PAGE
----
A COUPLE of months ago, at the end of the parish communion in our church, I realised that not one of the seven people who played a public part in its leadership — preaching, presiding, reading a lesson, leading the intercessions — was male. I asked several people at coffee afterwards whether they had noticed this, and no one had.
Then, two weeks ago, we had a big welcoming eucharist in Reading Minster for the new Bishop of Oxford. It was a grand affair, with a packed church and some inspiring congregational singing. At the end, I observed that, in the whole service, not one woman had taken a public part. Again, I asked people whether they had noticed this. No one had.
Thinking about it afterwards, I asked myself whether this was good news, or bad. On reflection, I decided that it was good. Clearly, gender is no longer an issue for rank-and-file Anglicans. They simply do not notice whether the officiating minister is male or female. That is one big issue settled.
At the same time, I had a tiny feeling in the back of my mind that church is where women and men visibly worship God together, and where, together, men and women lead God’s people in prayer and praise. It is not always possible, of course, but we grow by what we see as well as what we hear.
Hurrah for boring
I HAVE always admired Libby Purves as a broadcaster and journalist, back from the days when, as a student at Oxford, she broke on to the Today programme. In the 1980s, I was a producer on her first TV series, Choices, on BBC1, but she always preferred radio and writing. In recent years, in her regular Times column, she has become a kind of tribune of the people.
My heart warmed when she argued recently that her long-held ambition to live under a boring government was finally being fulfilled. She saw this as a compliment, not a criticism. Every new administration feels the need to announce itself in neon lights, passionate promises of this and that, visions of Jerusalem. A “boring” government would simply get on with it, whatever the “it” was. She felt that a government under Theresa May might well turn out to be like that (although she may have reviewed her opinion after the recent Tory Conference).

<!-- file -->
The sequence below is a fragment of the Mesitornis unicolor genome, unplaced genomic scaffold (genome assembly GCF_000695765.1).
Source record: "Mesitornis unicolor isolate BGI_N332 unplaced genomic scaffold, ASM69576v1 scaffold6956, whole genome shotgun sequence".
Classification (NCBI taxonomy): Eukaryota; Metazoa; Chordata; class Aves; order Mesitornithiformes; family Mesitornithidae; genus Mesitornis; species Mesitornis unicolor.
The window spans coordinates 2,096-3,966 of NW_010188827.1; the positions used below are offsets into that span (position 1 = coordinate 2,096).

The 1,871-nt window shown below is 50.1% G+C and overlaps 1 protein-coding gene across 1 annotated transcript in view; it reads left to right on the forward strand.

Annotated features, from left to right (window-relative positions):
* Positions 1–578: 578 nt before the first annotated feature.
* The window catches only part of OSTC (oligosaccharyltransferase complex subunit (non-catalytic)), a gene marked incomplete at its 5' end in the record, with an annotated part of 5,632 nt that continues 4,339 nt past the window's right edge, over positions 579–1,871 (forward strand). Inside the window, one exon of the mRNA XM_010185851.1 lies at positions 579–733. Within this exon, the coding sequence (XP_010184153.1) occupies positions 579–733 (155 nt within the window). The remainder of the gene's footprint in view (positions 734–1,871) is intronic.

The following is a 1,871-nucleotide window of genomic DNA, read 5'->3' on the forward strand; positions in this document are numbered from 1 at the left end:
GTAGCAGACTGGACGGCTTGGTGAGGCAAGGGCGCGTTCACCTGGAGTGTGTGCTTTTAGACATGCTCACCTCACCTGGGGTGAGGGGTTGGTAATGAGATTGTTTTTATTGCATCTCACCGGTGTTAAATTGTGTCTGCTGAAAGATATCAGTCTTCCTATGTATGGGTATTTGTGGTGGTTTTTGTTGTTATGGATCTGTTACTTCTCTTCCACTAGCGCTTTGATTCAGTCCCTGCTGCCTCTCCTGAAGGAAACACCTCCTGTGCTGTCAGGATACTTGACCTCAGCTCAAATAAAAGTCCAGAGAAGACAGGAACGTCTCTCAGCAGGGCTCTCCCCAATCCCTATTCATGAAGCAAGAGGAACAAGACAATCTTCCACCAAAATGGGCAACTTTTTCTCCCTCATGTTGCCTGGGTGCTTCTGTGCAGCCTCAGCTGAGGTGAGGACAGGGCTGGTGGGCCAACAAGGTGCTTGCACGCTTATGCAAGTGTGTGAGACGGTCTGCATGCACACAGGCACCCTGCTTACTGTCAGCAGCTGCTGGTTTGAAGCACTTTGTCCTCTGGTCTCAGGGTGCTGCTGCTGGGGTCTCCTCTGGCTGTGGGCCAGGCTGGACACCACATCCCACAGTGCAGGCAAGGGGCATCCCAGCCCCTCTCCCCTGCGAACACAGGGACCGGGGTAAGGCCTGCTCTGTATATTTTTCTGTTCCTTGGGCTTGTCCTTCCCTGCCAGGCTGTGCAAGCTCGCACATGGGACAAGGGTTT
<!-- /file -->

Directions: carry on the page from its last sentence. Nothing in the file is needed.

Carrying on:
I like the idea of boring government at Westminster — and, even more, I like the idea of boring church government. I suspect that many parish clergy do not appreciate hectoring voices calling them to adopt some wonderful new national or diocesan initiatives to bring the nation back to God. Frankly, I am old enough to have tried many of them, and, having done plenty of the hectoring myself, I know that they seldom make any long-term difference.
In the 1990s, I worked for the diocese of Oxford half-time as its “adviser/enabler” for the Decade of Evangelism. Do you remember it? Probably not. At the same time, I was half-time incumbent of a village church near Witney. At the end of my contract, I had done thousands of miles, and talked to literally hundreds of PCCs and deanery synods. I enjoyed it, and, on the whole, I think they did; but the sceptical British public remained unmoved.
Living the gospel
IN MY village church, however, a great many people were coming to faith. When eventually I reflected on all this, I decided that just “getting on with it” in a parish was what worked — not, in this case, my efforts, let me be clear, but a great team of lay people working in my absence on things such as baptism preparation and follow-up, a wonderful mother-and-toddler service, a thriving youth group and children’s work, and loving support in bereavement.
You wouldn’t call it “boring”, but it was certainly ordinary, just doing what we’re supposed to do to the best of our God-given ability. It convinced me that the battle for hearts and minds is won or lost in the life of individual congregations, who just get on with it. The “it” is living the gospel, really.
I ENJOYED the feature on Quanglicans (7 October), partly because I know a few. One of them, a long-term friend, is a licensed lay minister who preaches regularly at the sung eucharist in a parish church, but whose alternate spiritual home is the Quaker meeting.
The truth is, some Anglicans long for a bit of shared silence in their worship, and some Quakers would like to “break bread”, as Jesus commanded. Quakers — the Religious Society of Friends — are usually publicly anonymous, but the ITV thriller Paranoid has a prominent role for a woman Quaker, who explained to her troubled detective friend that “we believe there’s something of God in everyone.” He is not convinced — yet.
All of this reminded me of our first broadcast of Quaker worship on Radio 4, nearly 40 years ago. The producer was concerned when they told him that the 40 minutes might consist of silence, depending on whether or not members were “moved” to speak.
Anxious discussions followed. After all, the transmitter switches off for security reasons if there is prolonged silence. The answer, we decided, was to place a ticking clock near a microphone. Forty minutes of blessed silence, tick-tock, with the occasional helpful reflection: radio had never been like this before.
Canon David Winter is a retired cleric in the diocese of Oxford, and a former head of religious broadcasting at the BBC.